Funny helps your characters. In Die Hard (the original), the hero gets a lot of funny lines. Bruce Willis was a lot easier to like when he was more of a hapless, shoeless badass instead of being the go-to smart ass tough guy out of the gate. Heroes in real danger are compelling. Heroes who face that danger with at least some appreciation for the absurd? We love a wry hero more than the strong, silent type.

Hold back on the easy joke if it saps another emotion’s power moment. In the final battle for the survival of the human race, don’t let your hero suddenly turn into Andy Dick. (If your villain in that scenario suddenly turns into Andy Dick, however, that could work.)

It’s not that hard to give your reader a story with emotional range. Send in the clowns. When you’re done terrifying them with clowns, give them something to laugh at and light some tax accountants on fire.

~ I’m Robert Chazz Chute and some people think I’m funny. I wasn’t always funny. I learned that when you hide your rage behind jokes, you get fired less. I’m not very funny on Twitter, but it would be cool if you followed me there @rchazzchute.

If you like to laugh, and breathe, and eat things, then continue laughing, I recommend Bigger Than Jesus. Bestselling author of Vigilante, Claude Bouchard called it “Wickedly real and violently funny!” and Claude would not lie.  Seriously, he wouldn’t. I tried to get him to write me a better blurb, but that’s it.

Filed under: funny, writing tips, , , , , , , , , , , , , , , , ,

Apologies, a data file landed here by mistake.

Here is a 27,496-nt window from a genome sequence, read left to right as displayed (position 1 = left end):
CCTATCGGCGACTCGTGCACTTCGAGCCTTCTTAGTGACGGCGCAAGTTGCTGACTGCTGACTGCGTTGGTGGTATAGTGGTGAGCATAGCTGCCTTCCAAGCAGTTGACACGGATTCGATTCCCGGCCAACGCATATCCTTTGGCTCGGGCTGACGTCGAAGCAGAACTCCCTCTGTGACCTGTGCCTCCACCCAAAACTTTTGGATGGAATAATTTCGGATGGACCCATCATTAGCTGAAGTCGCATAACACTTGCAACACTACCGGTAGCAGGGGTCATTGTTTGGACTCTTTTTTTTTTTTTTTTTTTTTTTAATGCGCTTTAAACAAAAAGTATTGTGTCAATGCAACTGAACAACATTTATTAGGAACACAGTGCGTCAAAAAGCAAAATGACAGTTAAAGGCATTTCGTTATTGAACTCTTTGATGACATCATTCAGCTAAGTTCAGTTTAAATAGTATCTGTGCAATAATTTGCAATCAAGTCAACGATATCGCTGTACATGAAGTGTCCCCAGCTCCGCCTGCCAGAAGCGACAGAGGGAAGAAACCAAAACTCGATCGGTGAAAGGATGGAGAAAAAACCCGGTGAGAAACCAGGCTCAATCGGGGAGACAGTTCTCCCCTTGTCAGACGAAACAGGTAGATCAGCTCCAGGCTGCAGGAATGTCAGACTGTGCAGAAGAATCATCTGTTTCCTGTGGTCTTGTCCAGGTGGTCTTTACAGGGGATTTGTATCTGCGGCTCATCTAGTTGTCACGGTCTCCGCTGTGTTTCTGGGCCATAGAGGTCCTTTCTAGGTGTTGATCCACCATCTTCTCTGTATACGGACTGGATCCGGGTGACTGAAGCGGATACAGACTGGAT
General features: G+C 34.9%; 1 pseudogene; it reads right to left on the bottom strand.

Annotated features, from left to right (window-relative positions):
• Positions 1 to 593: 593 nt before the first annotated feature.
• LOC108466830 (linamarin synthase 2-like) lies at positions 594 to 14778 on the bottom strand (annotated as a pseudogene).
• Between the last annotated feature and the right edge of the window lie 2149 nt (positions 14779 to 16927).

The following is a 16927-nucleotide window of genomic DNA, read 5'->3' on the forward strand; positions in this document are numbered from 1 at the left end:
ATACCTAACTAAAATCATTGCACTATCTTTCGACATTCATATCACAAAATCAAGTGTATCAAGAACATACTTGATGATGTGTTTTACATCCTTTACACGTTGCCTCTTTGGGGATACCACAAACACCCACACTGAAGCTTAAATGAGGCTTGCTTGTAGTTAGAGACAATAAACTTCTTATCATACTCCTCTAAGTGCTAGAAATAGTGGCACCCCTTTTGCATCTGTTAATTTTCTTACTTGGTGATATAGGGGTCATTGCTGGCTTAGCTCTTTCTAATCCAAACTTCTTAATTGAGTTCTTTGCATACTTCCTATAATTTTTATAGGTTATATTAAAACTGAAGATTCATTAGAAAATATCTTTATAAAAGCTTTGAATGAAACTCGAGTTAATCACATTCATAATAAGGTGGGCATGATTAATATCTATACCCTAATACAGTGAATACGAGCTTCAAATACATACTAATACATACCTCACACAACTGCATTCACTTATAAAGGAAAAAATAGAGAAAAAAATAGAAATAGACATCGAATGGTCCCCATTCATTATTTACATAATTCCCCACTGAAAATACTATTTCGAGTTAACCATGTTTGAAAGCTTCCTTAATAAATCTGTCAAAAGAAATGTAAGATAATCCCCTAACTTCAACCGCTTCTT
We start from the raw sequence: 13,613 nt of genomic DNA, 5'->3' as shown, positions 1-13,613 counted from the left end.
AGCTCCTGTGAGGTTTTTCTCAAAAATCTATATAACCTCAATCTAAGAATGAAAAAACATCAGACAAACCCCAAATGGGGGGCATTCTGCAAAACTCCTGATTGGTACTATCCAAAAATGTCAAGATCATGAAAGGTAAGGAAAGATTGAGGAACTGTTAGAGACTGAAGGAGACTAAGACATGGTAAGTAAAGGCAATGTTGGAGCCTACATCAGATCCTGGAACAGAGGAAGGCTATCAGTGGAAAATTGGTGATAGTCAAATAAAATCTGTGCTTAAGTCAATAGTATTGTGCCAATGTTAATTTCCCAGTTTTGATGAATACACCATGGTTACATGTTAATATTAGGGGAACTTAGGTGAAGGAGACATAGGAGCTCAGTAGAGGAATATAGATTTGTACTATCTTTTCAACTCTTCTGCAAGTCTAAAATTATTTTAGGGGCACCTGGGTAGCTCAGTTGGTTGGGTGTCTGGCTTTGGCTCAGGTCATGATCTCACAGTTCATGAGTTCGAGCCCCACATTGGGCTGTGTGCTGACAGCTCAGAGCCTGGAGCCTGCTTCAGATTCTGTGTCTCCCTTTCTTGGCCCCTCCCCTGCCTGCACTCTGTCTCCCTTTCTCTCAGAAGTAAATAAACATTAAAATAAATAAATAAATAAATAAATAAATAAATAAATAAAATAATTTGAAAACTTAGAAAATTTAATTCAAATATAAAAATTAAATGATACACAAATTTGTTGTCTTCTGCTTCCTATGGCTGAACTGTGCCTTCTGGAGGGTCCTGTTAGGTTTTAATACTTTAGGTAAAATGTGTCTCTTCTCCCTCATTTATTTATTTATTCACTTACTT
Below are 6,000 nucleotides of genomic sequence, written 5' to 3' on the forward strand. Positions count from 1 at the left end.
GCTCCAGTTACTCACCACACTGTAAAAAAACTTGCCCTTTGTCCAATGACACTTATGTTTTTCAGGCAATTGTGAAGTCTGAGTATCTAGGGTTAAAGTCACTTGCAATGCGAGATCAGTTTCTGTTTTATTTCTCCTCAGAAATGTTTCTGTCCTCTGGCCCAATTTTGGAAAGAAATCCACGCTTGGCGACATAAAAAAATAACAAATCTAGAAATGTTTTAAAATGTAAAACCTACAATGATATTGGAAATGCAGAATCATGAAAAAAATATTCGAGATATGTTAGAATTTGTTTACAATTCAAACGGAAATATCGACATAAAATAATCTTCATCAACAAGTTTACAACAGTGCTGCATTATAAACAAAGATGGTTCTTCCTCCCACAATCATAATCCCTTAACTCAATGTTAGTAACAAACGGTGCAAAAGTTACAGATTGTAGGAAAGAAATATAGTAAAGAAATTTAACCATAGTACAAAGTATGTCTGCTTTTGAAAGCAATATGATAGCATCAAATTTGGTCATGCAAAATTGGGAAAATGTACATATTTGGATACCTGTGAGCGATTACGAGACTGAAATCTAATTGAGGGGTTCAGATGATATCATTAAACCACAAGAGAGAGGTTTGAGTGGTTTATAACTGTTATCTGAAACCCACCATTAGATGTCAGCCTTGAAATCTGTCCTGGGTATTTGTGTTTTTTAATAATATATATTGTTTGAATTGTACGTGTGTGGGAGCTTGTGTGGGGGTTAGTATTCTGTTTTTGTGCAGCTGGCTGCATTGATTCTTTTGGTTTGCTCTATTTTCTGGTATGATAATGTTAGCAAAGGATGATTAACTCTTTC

Writers and Readers: Cutting the pie so you get the right slice

Imagine we’re speed dating.

Between awkward pauses and wondering if my cow lick is showing, I ask, “So, do you like music?”

“Sure! I love music!”

“Great! What kind of music? Jazz, something heavy you can groove to or…?”

“Oh, you know…just…I don’t know…music.”

“Um…okay…how do you feel about comedy?”

“Love it!”

“Carlin or Hedberg? Stewart or Colbert?”

“Oh, you know…comedy.”

The little speed dating bell rings signalling our time is up. We both collapse onto the tabletop. “Oh, thank god! Next!”

I’ve set up something that doesn’t happen in this cute little scenario, of course.

People don’t go out for a night of music. They go out to dance to a beat or to listen to music or they want it played low and far away so they can talk.

People who love comedian Joe Rogan might just storm the stage if an improv troupe shows up. If that same improv troupe makes all their jokes through the magic of interpretive dance, the audience might just murder the performers and not a judge in the land would convict.

And so it is with books.

Some people (not enough) love reading, but there’s more to it than that.

I write across genres, but people who love my take on our collective dystopian future (killer pandemic starting any day now) won’t necessarily snap up my crime novels. I’d argue the sensibility and voice are similar and the jokes are still there. However, (a) nobody argues their way into a sale, and (b) even the most avid readers are often specific about which genres they will and will not read.

If I had to do it all again, I’d try to focus on writing in one genre and try to dominate that field. However, that’s not really how my mind works and plays. I should say, if I were a different person, I would have done things differently. D’uh. Useless!

But even within a genre, there’s plenty of variability.

If you want a zombie apocalypse with a lot of military action, This Plague of Days probably isn’t for you. There are military elements, sure, but there aren’t any robo-Rambo zombie-killing machines in This Plague of Days.

Instead, the series features three strains of the Sutr virus, each with different effects. The zombies aren’t your classic rise-from-the-dead variety. They’re infected bio-weapons. Instead, ordinary people gain some supernormal capacities and it’s humans versus zombies versus Maybe That’s God versus the crazy stuff that comes next.